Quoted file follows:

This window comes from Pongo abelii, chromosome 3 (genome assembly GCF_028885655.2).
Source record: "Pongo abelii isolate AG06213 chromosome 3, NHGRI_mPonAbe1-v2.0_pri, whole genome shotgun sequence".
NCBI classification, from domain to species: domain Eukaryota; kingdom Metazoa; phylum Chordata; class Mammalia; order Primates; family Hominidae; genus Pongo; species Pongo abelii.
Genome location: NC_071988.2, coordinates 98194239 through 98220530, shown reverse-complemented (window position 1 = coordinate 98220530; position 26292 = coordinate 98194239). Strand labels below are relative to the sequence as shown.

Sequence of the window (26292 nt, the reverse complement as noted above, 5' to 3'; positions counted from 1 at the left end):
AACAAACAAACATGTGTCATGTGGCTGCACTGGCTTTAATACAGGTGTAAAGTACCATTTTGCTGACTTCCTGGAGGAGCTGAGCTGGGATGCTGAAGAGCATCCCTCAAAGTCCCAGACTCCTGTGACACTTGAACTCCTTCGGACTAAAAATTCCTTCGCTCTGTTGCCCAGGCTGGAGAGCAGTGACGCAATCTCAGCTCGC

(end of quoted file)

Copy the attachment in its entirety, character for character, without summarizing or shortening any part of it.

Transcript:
This window comes from Pongo abelii, chromosome 3 (genome assembly GCF_028885655.2).
Source record: "Pongo abelii isolate AG06213 chromosome 3, NHGRI_mPonAbe1-v2.0_pri, whole genome shotgun sequence".
NCBI classification, from domain to species: domain Eukaryota; kingdom Metazoa; phylum Chordata; class Mammalia; order Primates; family Hominidae; genus Pongo; species Pongo abelii.
Genome location: NC_071988.2, coordinates 98194239 through 98220530, shown reverse-complemented (window position 1 = coordinate 98220530; position 26292 = coordinate 98194239). Strand labels below are relative to the sequence as shown.

Sequence of the window (26292 nt, the reverse complement as noted above, 5' to 3'; positions counted from 1 at the left end):
AACAAACAAACATGTGTCATGTGGCTGCACTGGCTTTAATACAGGTGTAAAGTACCATTTTGCTGACTTCCTGGAGGAGCTGAGCTGGGATGCTGAAGAGCATCCCTCAAAGTCCCAGACTCCTGTGACACTTGAACTCCTTCGGACTAAAAATTCCTTCGCTCTGTTGCCCAGGCTGGAGAGCAGTGACGCAATCTCAGCTCGC